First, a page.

JavaScript is used in this page.
Home >> Program Info. >> JSPS Fellows Plaza >> Experiences....World Map >> Experiences....Doctor

Experiences and Message from JSPS Fellows

<  World Map <  Regional List

Dr. David E. Riggs


Profile

Nationality

USA

Pre-fellowship host institute

University of California, Santa Barbara,
Department of Religious Studies

Host institute

National Institutes for the Humanities
International Research Center for Japanese Studies Research Department

Host researcher

Dr. KOMATSU Kazuhiko

Fellowship period

2003/03/07 - 2005/03/06

Research field

Humanities

photo

Research title

The role of precepts and ordinations in the development of Tokugawa Zen Buddhism

 

The reason for choosing Japan to conduct research

My field of study is Buddhism in Japan, so Japan is the source of the original material of texts, buildings, art object and communities of people, as well as the location of the most learned scholars in the field.

Research achievements

Thanks to the JSPS fellowship I have been able to publish several articles and to develop a new area of research. My previous work has concentrated on the history of the revival of Soto Zen in the Tokugawa period, but my new area of research concerns the relationship between the professional Buddhist clergy and the laity as enacted in the taking of precepts. To understand this requires actually observing these ceremonies and talking to participants, something that cannot be done outside of Japan. Thanks to this fellowship I have developed a new theory of contemporary Japanese Buddhist lay practice.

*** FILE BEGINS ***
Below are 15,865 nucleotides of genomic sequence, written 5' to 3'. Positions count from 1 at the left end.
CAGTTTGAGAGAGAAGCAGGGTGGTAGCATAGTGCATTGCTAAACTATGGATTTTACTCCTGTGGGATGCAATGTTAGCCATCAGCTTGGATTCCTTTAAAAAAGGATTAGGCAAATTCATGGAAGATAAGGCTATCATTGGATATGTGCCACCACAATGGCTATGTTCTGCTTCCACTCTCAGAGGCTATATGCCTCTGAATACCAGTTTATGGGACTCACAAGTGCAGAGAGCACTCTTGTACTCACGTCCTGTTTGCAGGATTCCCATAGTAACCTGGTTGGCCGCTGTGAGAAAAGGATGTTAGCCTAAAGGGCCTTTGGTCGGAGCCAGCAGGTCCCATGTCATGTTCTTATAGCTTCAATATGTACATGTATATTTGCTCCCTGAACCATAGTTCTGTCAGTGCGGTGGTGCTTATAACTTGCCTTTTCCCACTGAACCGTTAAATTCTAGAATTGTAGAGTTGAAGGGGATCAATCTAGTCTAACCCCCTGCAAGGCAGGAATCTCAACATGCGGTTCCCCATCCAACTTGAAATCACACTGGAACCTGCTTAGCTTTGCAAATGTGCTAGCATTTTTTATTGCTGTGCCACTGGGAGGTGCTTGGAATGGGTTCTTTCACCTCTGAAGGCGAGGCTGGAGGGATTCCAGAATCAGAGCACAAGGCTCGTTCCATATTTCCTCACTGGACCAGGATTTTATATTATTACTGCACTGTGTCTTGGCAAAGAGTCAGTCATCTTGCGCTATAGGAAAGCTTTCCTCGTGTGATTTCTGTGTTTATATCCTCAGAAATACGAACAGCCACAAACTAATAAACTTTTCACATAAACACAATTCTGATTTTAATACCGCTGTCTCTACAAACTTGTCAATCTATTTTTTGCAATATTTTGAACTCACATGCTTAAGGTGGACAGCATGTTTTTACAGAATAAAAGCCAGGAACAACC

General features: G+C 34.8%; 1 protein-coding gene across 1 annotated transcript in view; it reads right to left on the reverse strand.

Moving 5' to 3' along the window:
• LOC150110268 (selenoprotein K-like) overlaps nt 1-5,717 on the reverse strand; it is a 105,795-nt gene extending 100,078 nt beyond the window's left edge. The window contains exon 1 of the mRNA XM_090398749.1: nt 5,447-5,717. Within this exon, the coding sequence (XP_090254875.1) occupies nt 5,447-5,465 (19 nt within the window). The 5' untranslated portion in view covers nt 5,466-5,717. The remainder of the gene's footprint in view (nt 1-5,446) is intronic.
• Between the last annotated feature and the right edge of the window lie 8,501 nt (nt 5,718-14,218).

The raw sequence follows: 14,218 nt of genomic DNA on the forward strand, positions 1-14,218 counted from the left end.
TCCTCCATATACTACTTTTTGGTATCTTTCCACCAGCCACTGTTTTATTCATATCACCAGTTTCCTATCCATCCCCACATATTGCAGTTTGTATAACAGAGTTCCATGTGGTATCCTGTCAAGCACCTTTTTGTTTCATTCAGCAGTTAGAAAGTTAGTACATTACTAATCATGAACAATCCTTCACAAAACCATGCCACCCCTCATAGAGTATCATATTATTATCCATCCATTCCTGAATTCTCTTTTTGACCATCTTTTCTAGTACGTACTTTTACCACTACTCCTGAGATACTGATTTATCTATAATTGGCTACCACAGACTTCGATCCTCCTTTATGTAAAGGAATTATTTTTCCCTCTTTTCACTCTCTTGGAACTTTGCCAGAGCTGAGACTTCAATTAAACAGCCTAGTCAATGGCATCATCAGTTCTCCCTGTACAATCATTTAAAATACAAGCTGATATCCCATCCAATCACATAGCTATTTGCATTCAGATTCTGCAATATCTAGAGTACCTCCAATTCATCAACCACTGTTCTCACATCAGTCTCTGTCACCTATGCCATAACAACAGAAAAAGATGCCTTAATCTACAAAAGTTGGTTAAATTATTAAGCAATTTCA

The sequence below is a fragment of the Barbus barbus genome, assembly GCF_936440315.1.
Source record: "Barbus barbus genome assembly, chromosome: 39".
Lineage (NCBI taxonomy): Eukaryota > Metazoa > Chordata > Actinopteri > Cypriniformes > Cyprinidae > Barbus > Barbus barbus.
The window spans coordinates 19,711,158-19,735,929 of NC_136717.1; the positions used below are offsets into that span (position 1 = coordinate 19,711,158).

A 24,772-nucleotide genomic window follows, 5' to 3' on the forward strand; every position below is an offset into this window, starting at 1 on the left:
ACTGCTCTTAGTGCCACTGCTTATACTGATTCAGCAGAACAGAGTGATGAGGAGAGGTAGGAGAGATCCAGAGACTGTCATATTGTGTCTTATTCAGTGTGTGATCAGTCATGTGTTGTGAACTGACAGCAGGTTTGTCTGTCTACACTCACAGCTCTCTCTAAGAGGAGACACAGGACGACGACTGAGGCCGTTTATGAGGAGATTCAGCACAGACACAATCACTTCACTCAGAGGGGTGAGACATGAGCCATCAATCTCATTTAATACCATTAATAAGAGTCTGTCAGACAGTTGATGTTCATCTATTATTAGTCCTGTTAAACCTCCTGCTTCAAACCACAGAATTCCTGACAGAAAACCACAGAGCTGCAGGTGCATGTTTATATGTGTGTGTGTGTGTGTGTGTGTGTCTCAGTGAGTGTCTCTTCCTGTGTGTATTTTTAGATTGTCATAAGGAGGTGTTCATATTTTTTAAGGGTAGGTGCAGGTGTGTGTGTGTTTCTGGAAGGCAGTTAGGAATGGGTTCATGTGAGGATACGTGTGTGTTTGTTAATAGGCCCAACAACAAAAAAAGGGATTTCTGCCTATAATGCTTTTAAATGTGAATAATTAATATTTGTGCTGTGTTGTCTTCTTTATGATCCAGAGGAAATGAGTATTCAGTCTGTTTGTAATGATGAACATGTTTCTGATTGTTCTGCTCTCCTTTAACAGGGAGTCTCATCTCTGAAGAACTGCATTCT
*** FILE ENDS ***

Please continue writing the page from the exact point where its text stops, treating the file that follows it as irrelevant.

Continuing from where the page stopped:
Advice to new fellows

Whatever ones field of study, I think that one key to making the best use of one's time in Japan is to have a balance between a disciplined focus on the main project and a readiness to respond to unexpected opportunities in a flexible manner. It is easy to get distracted by the richness of the opportunities in Japan, and one needs to be strict about spending enough time on the main project. However, some of the best parts of being in Japan cannot be predicted and cannot easily be entered into a final report. But these more human and unexpected aspects can be of more lasting value than the "main work", and we need to be open to following events as they unfold around us.